Epigenetic Modification Mechanisms Involved in Inflammation and Fibrosis in Renal Pathology
Morgado-Pascual, José L.
Rayego Mateos, Sandra
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The growing incidence of obesity, hypertension, and diabetes, coupled with the aging of the population, is increasing the prevalence of renal diseases in our society. Chronic kidney disease (CKD) is characterized by persistent inflammation, fibrosis, and loss of renal function leading to end-stage renal
disease. Nowadays, CKD treatment has limited effectiveness underscoring the importance of the development of innovative therapeutic options. Recent studies have identified how epigenetic modifications participate in the susceptibility to CKD and have explained how the environment interacts with the renal cell epigenome to contribute to renal damage. Epigenetic mechanisms regulate critical processes involved in gene regulation and downstream cellular responses. The most relevant epigenetic modifications that play a critical role in renal damage include DNA methylation, histone modifications, and changes in miRNA levels. Importantly, these epigenetic modifications are reversible and, therefore, a source of potential therapeutic targets. Here, we will explain how epigenetic mechanisms may regulate essential processes involved in renal pathology and highlight some possible epigenetic therapeutic strategies for CKD treatment.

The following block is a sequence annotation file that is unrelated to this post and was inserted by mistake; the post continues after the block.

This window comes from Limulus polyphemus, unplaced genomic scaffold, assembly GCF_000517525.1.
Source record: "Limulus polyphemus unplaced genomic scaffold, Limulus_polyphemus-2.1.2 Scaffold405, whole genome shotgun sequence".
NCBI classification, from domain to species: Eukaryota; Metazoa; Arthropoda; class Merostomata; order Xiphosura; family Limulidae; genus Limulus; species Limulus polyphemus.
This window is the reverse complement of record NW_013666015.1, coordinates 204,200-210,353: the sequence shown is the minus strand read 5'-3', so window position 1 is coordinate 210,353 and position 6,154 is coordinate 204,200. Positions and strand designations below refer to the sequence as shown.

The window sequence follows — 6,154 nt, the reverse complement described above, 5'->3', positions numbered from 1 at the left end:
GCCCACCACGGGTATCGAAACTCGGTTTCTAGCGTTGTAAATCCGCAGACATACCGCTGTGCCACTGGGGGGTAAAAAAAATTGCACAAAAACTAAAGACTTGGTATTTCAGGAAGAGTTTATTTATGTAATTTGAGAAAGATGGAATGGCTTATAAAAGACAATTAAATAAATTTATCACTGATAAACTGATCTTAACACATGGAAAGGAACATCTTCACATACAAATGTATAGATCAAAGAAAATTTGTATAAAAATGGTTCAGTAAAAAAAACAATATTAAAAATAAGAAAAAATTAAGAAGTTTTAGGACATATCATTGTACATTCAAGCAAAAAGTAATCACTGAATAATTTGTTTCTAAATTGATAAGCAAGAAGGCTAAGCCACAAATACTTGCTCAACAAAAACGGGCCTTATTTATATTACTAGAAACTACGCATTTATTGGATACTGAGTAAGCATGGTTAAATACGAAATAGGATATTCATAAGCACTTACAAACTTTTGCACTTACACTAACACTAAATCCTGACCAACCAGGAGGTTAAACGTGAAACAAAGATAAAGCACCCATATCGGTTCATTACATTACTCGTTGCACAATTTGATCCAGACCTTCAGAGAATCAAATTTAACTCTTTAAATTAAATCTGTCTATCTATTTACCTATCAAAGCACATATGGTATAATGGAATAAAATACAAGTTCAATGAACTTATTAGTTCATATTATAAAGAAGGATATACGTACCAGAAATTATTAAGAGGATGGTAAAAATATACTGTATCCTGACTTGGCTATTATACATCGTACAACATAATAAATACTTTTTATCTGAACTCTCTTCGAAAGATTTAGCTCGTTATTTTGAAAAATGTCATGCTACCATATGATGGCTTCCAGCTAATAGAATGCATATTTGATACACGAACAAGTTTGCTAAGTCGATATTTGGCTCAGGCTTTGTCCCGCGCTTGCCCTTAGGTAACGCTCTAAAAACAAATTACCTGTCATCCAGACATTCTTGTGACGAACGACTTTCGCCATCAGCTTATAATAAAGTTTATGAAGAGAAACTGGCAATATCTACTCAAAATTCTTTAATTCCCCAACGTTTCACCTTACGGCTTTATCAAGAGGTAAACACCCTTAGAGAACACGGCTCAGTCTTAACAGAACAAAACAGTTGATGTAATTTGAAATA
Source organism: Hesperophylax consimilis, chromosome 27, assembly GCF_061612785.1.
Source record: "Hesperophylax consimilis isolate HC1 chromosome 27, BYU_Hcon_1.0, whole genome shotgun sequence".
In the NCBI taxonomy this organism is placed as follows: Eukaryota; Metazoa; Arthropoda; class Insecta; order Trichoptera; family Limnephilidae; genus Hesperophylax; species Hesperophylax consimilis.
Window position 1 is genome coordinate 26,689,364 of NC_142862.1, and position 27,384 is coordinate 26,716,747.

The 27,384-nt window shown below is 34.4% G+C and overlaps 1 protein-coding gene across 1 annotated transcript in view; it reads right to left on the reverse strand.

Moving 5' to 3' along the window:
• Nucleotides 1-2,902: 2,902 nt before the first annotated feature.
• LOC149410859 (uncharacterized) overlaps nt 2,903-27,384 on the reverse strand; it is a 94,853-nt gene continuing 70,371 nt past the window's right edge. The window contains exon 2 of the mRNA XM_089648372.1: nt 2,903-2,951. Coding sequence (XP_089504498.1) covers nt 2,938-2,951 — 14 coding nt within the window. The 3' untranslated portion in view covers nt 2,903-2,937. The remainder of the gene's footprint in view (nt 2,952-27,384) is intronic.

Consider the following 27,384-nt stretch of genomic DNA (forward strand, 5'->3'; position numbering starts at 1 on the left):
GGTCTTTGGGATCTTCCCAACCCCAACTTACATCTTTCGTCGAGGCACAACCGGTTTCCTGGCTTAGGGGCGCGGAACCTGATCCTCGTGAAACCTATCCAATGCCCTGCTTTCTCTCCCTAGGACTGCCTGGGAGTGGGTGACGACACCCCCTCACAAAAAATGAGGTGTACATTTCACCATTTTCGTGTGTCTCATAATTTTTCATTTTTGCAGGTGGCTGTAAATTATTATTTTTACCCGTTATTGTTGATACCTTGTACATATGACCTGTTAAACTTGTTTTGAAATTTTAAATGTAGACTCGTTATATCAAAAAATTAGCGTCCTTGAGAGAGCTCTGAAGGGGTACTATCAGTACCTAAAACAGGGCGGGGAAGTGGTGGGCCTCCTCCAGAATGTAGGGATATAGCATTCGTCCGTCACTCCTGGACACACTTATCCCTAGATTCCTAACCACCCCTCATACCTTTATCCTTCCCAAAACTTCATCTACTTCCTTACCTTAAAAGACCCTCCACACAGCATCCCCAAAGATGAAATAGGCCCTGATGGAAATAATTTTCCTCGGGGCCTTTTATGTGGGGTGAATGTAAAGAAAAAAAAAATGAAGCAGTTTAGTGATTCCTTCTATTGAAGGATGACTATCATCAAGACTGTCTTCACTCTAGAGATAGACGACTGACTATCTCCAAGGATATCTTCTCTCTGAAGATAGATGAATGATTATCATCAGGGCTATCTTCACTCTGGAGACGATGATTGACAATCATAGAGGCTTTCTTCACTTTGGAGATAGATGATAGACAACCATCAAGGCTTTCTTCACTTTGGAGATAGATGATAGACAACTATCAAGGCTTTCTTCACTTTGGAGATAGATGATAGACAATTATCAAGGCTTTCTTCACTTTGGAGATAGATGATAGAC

Is part ofMediators of Inﬂammationm, 2018, vol. 2018, núm. 2931049, p. 1-14
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